Midnight Mass is the third miniseries Mike Flanagan has shot for Netflix in a span of 3 years. Since 2018, the year of the premiere of The Haunting of Hill House, he has not left the streaming platform except to shoot Doctor Sleep in 2019. Flanagan seems to be quite comfortable within Netflix: to The Haunting of Bly Manor in 2020, of which he only directed the first episode, although he is the creator and the main responsible, and to this Midnight Mass in 2021, which has been completely directed by him as was The Haunting of Hill House, we must add The Fall of the House of Usher, which he is currently filming for the platform with a view to a premiere in 2022, although in this case it seems that he will not be in charge of all the episodes either.
In this feverish stage of his career, in which he has delivered no less than five films and three miniseries in a span of only five years, it seems that the needs of Flanagan’s audiovisual language find a better channel in the terrain of the miniseries than in that of the cinematic film.
In fact, Doctor Sleep is, with its partial successes and, above all, with the (admirable) risk taken in tackling the sequel to a major film like The Shining, the least attractive of his recent works. Flanagan seems to have found in the miniseries format the key to enhance the characteristics of his way of understanding the fantastic.
This is a curious paradox, which is what ultimately tensions Flanagan’s Netflix work: his gaze is not so much connected with the modernity that is presupposed to material produced by a streaming platform, a cultural and sociological phenomenon of the 21st century that did not exist in the last century, but rather with a retrospective, classical option, if you like.
Quite the opposite of the coordinates in which the genre tends to move nowadays, Flanagan delights in space, time and characters, giving them both an unquestionable protagonism. Midnight Mass, in this sense, takes the time to physically describe the island on which the story takes place: the viewer is left in no doubt about the appearance of the streets, the harbour, the houses and —very importantly— the deliberately old-fashioned appliances that inhabit them.
Something similar happens with the timing and the characters. Perhaps here it gets a little over the top on some occasions, but I won’t be the one to raise my voice to point it out: those monologues disguised as clearly stretched dialogue, such as those between Father Paul and Riley Flynn in the dreary multi-purpose room, or those between Riley and Erin both in the latter’s house and in the boat sequence, will surely test the patience of many Netflix users, who will throw themselves on the remote control to shorten the agony. And yet these are moments that, precisely because of their obviously outdated architecture (nobody writes such long dialogues any more), are enjoyed with an avidity that few audiovisual products today are capable of providing. Much less a product produced by a streaming platform.
Flanagan chooses to define his characters mainly through words. Once again swimming against the tide: mainstream audiovisual art today has become much more “visual” than “audio”, almost a shuttle of images that aim to remain in the retina, no matter what the cost, no matter if they are integrated into the story, no matter what the impact on the spectator.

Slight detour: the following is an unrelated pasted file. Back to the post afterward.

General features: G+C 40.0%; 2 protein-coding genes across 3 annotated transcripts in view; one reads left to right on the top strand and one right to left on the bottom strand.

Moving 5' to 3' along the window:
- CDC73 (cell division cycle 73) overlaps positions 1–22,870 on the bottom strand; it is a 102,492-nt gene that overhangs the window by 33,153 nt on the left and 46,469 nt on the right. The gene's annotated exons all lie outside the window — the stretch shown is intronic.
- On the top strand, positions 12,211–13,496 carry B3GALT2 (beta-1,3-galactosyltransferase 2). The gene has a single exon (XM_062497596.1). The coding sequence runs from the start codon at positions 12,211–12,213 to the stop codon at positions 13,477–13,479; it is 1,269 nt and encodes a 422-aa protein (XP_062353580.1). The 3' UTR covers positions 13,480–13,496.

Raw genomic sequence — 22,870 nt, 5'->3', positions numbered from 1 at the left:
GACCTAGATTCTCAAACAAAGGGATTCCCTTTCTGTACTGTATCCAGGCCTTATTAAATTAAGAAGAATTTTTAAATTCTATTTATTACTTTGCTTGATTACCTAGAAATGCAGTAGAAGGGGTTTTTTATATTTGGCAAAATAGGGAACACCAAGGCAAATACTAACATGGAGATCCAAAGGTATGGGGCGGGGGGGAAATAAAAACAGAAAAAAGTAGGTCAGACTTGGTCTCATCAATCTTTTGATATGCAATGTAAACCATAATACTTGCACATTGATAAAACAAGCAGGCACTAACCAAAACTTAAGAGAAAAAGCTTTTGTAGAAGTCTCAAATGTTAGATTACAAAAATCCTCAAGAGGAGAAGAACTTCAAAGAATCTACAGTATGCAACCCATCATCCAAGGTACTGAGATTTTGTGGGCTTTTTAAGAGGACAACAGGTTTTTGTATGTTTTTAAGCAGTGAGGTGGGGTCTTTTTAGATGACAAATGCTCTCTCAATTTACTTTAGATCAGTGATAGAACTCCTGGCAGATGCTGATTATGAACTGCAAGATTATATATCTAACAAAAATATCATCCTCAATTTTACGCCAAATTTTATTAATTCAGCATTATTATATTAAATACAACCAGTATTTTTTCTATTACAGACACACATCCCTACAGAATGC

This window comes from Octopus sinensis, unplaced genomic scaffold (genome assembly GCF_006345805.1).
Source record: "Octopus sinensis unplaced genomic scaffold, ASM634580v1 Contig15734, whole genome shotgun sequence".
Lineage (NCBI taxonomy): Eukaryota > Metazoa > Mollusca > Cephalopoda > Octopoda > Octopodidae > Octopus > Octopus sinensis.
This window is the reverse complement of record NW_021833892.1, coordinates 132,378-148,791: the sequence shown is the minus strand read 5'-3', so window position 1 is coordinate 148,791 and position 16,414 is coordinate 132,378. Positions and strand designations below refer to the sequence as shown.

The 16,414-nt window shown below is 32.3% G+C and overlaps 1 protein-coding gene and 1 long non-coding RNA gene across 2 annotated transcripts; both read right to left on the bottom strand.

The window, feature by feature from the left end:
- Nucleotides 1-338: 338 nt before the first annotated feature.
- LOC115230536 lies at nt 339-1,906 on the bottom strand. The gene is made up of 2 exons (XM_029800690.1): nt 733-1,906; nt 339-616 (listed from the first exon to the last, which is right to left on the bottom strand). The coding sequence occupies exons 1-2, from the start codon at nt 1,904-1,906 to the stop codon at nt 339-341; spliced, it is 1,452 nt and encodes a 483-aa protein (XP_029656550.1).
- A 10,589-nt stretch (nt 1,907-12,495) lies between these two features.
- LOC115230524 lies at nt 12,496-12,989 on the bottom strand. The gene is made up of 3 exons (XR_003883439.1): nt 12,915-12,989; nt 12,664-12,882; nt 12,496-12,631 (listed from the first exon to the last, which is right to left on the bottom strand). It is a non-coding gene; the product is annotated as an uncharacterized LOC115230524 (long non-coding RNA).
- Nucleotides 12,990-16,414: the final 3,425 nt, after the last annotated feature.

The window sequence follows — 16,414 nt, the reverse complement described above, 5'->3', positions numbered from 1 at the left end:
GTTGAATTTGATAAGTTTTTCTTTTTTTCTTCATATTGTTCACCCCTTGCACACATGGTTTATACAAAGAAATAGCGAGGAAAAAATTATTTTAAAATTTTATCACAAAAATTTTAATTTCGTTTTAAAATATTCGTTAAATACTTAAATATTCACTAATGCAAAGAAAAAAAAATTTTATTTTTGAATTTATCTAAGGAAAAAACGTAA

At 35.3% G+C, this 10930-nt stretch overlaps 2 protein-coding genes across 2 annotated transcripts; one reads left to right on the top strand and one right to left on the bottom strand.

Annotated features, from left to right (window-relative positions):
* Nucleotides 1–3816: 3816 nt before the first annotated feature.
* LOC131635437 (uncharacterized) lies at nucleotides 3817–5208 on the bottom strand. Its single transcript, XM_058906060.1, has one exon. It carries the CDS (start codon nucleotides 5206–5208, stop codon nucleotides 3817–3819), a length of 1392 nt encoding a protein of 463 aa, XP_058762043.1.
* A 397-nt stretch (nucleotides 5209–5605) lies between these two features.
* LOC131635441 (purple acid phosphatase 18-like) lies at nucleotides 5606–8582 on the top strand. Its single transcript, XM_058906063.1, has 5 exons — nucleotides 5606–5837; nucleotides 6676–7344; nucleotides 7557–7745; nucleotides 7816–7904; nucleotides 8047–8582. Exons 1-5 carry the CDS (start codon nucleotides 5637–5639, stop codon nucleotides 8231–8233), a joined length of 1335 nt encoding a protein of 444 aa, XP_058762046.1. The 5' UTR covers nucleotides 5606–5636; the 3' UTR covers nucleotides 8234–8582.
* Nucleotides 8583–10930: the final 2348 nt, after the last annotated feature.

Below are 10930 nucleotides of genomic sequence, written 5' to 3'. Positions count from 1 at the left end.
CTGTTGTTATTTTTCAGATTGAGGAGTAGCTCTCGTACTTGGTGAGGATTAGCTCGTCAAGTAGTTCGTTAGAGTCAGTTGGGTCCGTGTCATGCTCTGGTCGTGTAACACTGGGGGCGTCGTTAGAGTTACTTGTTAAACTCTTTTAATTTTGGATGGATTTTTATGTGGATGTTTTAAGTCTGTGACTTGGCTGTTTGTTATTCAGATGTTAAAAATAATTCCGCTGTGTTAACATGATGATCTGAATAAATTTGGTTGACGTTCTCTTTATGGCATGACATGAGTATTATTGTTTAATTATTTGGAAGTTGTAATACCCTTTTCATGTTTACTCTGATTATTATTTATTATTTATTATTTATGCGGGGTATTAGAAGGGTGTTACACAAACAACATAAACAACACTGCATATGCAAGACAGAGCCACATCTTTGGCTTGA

It is fascinating, then, that Netflix has produced four miniseries for a director whose penmanship is more 20th century than 21st century cinema. Not only technically, but the themes and plots that Flanagan has set for Netflix could not be more classic: although they are very freely inspired, The Hunting of Hill House adapts Shirley Jackson, The Hunting of Bly Manor adapts Henry James, and The Fall of the House of Usher adapts Edgar Allan Poe. Midnight Mass, unlike these three miniseries, is Flanagan’s original material. But his influences, which range from the Kathryn Bigelow of Near Dark to Stephen King to Guillermo del Toro’s The Strain, also point in classical directions.
Organised in episodes titled like certain parts of The Bible, the obvious criticism of religious fanaticism is so evident in almost every shot that it does not merit much comment. Flanagan uses some more or less hackneyed resources to develop this reprobation, such as the figure of Bev Keane, the odious assistant of the main priest and catalyst of one of the main ideas that vertebrates the miniseries: Evil needs the human hand to materialise in this world.
Much more interesting (and unexpected) is the figure of Father Paul. Halfway between Moses and Jesus Christ himself, Father Paul is one of the most complex and exciting characters in the Flanagan universe: His emotional arc, which moves from demonic possession to Christian proselytising, ending in repentance and redemption, synthesises the real journey proposed by the series, a journey into the evil that nestles in human beings and which offers no more hope than that which the two boys with whom the miniseries ends can symbolise: the purity of childhood, still immaculate, is the only loophole in which evil does not nestle.
Thus, with this conceptual depth, Mike Flanagan articulates his infernal version of the sacred scriptures, a version in which, as Stephen King himself did in It, he dares to propose an evil deity who, far from seeking the salvation of the human race, pursues its extinction.
Midnight Mass is a work so generous in its meanings, so coherent in its references, and so well thought out in its dramatic progression, that we don’t deserve it. Especially when it has gone totally unnoticed in the cataract of Netflix releases, having the bad luck to coincide with that (pitiful) global phenomenon of squid.
The worst thing that could happen to the fantastic is that they stop giving money to people like Mike Flanagan. The situation is not such that we can’t afford to ignore such excellent products as Midnight Mass.